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Investigating SPE Recovery Problems

One of the most common problems in SPE is poor or inconsistent recovery.  This quick guide details how to determine if you have a recovery problem and defines step by step procedures which can be used to assess at which point in the SPE process loss of analyte(s) is occurring.

In order to assess any problems with recovery it is important to define the overall recovery of the extraction process.  Recovery of the extraction procedure (RE) is given by Equation 1.1

 

Where:

ResponseExtracted sample = average area count for the analyte in matrix which has been through the extraction (SPE ) process

ResponsePost-extracted spiked sample = average area count for the same quantity of analyte spiked into extracted matrix after the extraction procedure

Furthermore, when techniques such as LC-MS are being used the matrix can cause suppression or enhancement of the analyte signal.  The matrix effect (ME) can be calculated from Equation 2.1

 

Where:

ResponsePost-extracted spiked sample = average area count for the same quantity of analyte spiked into extracted matrix after the extraction procedure

ResponseNon-extracted sample = average area count for the same concentration of analyte in neat solution

When it has been determined that there is a problem with the recovery the source of this problem must be identified.

 

Chromatographic System or SPE Protocol?

First it should be verified that the problem is not being caused by a change in the chromatographic system or detector.  The simplest diagnostic test for this is to inject known standards in the final extract solvent to verify that the response factor of the analytical instrument has not changed since the method was validated.  Following this, absolute recoveries from the extraction procedure of both target analytes and internal standards should be calculated by comparison with the injection of neat standards. 

This data can be compared to the original absolute recoveries calculated when the method was first validated (Figure 1, screen 2).

 

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Figure 1: Assessing source of recovery problems in SPE.

 

Once it has been determined that the recovery problem is with the extraction procedure the next step is to determine where the analytes are being lost i.e. are they eluting from the extraction column and being discarded during sample loading or wash steps, are they remaining on the SPE column during elution or are they lost in the sample pre-treatment steps? 

The best diagnostic to answer these questions is to process standards in pure solvents through the extraction procedure, collect fractions from each protocol step and analyze each fraction to determine where the analytes are being lost (Figure 1, screen 3).

 
 

Analyte Loss in Loading or Wash Steps
If the analytes are breaking through the extraction column during sample loading or wash steps it must be verified that the solvents used in these steps are correct, as well as the solvents used in the conditioning and pre-equilibration steps since these steps influence retention.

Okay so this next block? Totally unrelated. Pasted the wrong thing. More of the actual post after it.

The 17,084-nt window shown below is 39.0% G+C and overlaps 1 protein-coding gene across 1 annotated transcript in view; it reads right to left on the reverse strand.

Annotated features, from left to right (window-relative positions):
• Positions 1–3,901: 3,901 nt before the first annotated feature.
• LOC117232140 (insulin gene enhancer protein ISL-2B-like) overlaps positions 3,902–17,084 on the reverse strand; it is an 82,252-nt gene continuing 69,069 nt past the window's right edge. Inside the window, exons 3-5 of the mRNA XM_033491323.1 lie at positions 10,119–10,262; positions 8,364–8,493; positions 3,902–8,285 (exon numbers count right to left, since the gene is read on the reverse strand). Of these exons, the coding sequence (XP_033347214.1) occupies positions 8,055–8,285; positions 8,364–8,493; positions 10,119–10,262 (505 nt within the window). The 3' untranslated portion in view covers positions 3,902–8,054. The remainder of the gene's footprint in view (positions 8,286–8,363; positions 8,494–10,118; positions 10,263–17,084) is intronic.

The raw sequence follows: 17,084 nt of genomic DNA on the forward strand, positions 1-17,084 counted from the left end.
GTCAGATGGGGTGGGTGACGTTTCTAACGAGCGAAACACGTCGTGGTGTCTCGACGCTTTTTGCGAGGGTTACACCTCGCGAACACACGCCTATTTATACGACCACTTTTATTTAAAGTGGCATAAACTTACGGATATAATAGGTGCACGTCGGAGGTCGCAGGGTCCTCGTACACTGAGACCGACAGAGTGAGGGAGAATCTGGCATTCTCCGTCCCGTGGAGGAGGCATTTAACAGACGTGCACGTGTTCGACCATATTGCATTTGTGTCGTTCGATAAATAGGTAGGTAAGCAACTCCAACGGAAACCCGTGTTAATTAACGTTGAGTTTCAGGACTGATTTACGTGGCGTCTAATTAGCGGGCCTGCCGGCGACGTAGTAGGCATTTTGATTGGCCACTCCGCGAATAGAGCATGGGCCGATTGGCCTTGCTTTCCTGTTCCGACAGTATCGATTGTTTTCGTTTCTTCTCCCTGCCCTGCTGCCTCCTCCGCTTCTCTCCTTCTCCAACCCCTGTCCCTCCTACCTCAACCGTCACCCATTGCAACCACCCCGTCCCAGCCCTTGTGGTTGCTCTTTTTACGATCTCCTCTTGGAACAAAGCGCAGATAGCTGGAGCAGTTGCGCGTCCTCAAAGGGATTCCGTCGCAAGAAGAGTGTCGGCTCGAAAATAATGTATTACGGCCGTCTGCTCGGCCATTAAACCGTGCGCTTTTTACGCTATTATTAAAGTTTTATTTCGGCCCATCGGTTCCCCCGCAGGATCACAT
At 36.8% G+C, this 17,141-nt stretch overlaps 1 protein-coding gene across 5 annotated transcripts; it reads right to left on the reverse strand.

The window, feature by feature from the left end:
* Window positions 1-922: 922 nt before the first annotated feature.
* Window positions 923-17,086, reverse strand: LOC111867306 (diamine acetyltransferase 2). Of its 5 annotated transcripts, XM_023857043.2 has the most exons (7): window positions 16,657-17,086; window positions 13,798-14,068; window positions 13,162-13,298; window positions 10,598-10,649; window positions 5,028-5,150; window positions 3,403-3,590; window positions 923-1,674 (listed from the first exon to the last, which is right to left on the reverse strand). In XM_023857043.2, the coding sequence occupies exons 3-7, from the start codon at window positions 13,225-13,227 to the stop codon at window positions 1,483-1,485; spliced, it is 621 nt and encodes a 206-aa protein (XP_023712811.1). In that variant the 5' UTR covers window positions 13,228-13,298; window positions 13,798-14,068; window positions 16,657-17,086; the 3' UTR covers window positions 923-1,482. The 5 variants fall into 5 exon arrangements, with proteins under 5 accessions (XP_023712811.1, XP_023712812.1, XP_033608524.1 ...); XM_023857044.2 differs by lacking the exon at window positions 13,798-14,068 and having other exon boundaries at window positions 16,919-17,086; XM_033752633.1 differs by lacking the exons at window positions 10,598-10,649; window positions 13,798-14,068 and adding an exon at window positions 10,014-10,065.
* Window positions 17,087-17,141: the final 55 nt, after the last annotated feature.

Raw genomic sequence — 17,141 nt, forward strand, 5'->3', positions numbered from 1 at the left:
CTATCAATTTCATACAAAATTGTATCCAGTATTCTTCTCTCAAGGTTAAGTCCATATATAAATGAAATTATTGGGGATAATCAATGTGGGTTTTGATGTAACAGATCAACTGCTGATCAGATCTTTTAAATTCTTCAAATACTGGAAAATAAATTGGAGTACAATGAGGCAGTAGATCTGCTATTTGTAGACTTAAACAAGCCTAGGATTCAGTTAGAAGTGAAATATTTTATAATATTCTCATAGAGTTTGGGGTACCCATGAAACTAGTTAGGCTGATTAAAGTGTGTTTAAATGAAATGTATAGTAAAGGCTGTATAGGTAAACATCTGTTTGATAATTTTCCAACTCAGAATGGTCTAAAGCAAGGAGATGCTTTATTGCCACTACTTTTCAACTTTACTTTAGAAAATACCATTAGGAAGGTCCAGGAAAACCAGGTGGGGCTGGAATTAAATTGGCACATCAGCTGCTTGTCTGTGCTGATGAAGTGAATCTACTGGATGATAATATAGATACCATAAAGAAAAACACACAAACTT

If the low recovery is a new behavior that has not been seen previously and all solvents have been verified as correct then this would suggest that the sorbent chemistry may have changed.  At this point a comparison of the lot numbers of the sorbent exhibiting poor retention should be made with the original sorbents used.  It is also a good idea to contact the manufacturer to see if new lots may be obtained (Figure 2, screen 2).

 

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Figure 2: Assessing breakthrough in loading and wash steps.

 

If changes to the method are allowed try altering the sample solvent or the wash step s to enhance retention for the mechanism being used (Figure 2, screen 3 and 4).
In the extreme case where the SPE product has changed irrevocably it may be necessary to change to a more retentive sorbent chemistry or even change the extraction mechanism used (Figure 2, screen 5).

 

Analytes Strongly Retained

If the analytes are being retained on the column (as evidenced by their absence from the load and wash fractions) but are not being eluted, first verify that the solvent is correct.  If so, it again may be an indication that the sorbent chemistry has changed and different lot numbers should be compared (Figure 3, screen 2).

 

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Figure 3: Problems with analyte elution.

 

To help elute the analytes from the column alter the elution solvent to one that has a greater elution strength for the mechanism being used (Figure 3, screen 3).  Also, review the possibility of secondary interactions between the sorbent and the analyte and confirm that the elution solvent addresses these (Figure 3, screen 4).  Finally, it may be necessary to change to a less retentive sorbent (Figure 3, screen 5).

If the SPE protocol seems to be working properly it is likely that the analytes are never reaching the column during the loading step, or are breaking through during loading but are not detectable in the fraction.  The former may be caused by analyte instability in the sample, or if the sample pre-treatment involves protein precipitation and the analytes are protein bound they may be precipitating with the protein fraction. 

Alternatively the protein bound analytes may be passing through the SPE column unretained and are undetectable via the analytical procedure in their bound condition.  In either case, if protein binding is suspected try changing the sample pH, adding chaotropic agents or diluting the sample with mechanism compatible organic solvents to disrupt the protein binding (Figure 3, screen 6).

 

References

  1. Anal.Chem. 2003, 75, 3019-3030.
 
 
 

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